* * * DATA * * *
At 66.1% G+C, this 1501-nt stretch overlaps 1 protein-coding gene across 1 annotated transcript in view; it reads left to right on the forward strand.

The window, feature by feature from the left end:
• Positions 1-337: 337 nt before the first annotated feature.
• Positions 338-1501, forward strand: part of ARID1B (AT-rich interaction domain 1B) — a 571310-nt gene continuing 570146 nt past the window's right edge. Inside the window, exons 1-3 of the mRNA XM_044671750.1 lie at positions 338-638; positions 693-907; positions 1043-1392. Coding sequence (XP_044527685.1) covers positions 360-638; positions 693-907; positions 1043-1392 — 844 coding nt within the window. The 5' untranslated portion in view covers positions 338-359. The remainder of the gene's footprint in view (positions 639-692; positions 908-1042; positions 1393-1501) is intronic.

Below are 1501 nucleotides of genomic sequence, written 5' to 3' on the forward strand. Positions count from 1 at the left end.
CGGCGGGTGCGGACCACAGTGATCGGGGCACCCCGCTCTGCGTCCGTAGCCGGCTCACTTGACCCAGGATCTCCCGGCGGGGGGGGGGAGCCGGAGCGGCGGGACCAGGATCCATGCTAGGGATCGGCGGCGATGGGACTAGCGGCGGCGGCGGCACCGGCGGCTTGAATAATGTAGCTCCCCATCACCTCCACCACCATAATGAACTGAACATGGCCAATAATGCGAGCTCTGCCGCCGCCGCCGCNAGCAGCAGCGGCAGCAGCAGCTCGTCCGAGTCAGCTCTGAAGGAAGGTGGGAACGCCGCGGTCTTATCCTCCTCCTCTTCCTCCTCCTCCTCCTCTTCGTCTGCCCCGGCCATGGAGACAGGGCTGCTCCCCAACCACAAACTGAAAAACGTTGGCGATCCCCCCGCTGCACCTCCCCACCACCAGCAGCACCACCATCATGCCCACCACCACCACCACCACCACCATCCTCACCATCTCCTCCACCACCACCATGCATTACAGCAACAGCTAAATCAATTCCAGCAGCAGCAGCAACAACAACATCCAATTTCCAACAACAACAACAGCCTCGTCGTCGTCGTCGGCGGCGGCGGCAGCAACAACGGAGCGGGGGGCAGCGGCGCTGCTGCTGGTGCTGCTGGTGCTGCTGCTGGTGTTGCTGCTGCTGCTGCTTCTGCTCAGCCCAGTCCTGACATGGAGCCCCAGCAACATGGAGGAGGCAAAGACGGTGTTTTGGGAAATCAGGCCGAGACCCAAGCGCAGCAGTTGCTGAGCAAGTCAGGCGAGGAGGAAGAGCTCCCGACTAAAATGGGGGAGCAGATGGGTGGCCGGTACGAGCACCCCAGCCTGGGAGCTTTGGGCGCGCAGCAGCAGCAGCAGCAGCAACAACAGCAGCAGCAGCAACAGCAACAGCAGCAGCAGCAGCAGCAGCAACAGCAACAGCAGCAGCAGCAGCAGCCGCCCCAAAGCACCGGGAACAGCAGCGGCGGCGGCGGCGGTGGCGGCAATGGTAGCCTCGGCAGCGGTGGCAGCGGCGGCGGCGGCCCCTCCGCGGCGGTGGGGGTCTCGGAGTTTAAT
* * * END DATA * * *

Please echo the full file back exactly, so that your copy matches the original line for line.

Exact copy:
At 66.1% G+C, this 1501-nt stretch overlaps 1 protein-coding gene across 1 annotated transcript in view; it reads left to right on the forward strand.

The window, feature by feature from the left end:
• Positions 1-337: 337 nt before the first annotated feature.
• Positions 338-1501, forward strand: part of ARID1B (AT-rich interaction domain 1B) — a 571310-nt gene continuing 570146 nt past the window's right edge. Inside the window, exons 1-3 of the mRNA XM_044671750.1 lie at positions 338-638; positions 693-907; positions 1043-1392. Coding sequence (XP_044527685.1) covers positions 360-638; positions 693-907; positions 1043-1392 — 844 coding nt within the window. The 5' untranslated portion in view covers positions 338-359. The remainder of the gene's footprint in view (positions 639-692; positions 908-1042; positions 1393-1501) is intronic.

Below are 1501 nucleotides of genomic sequence, written 5' to 3' on the forward strand. Positions count from 1 at the left end.
CGGCGGGTGCGGACCACAGTGATCGGGGCACCCCGCTCTGCGTCCGTAGCCGGCTCACTTGACCCAGGATCTCCCGGCGGGGGGGGGGAGCCGGAGCGGCGGGACCAGGATCCATGCTAGGGATCGGCGGCGATGGGACTAGCGGCGGCGGCGGCACCGGCGGCTTGAATAATGTAGCTCCCCATCACCTCCACCACCATAATGAACTGAACATGGCCAATAATGCGAGCTCTGCCGCCGCCGCCGCNAGCAGCAGCGGCAGCAGCAGCTCGTCCGAGTCAGCTCTGAAGGAAGGTGGGAACGCCGCGGTCTTATCCTCCTCCTCTTCCTCCTCCTCCTCCTCTTCGTCTGCCCCGGCCATGGAGACAGGGCTGCTCCCCAACCACAAACTGAAAAACGTTGGCGATCCCCCCGCTGCACCTCCCCACCACCAGCAGCACCACCATCATGCCCACCACCACCACCACCACCACCATCCTCACCATCTCCTCCACCACCACCATGCATTACAGCAACAGCTAAATCAATTCCAGCAGCAGCAGCAACAACAACATCCAATTTCCAACAACAACAACAGCCTCGTCGTCGTCGTCGGCGGCGGCGGCAGCAACAACGGAGCGGGGGGCAGCGGCGCTGCTGCTGGTGCTGCTGGTGCTGCTGCTGGTGTTGCTGCTGCTGCTGCTTCTGCTCAGCCCAGTCCTGACATGGAGCCCCAGCAACATGGAGGAGGCAAAGACGGTGTTTTGGGAAATCAGGCCGAGACCCAAGCGCAGCAGTTGCTGAGCAAGTCAGGCGAGGAGGAAGAGCTCCCGACTAAAATGGGGGAGCAGATGGGTGGCCGGTACGAGCACCCCAGCCTGGGAGCTTTGGGCGCGCAGCAGCAGCAGCAGCAGCAACAACAGCAGCAGCAGCAACAGCAACAGCAGCAGCAGCAGCAGCAGCAACAGCAACAGCAGCAGCAGCAGCAGCCGCCCCAAAGCACCGGGAACAGCAGCGGCGGCGGCGGCGGTGGCGGCAATGGTAGCCTCGGCAGCGGTGGCAGCGGCGGCGGCGGCCCCTCCGCGGCGGTGGGGGTCTCGGAGTTTAAT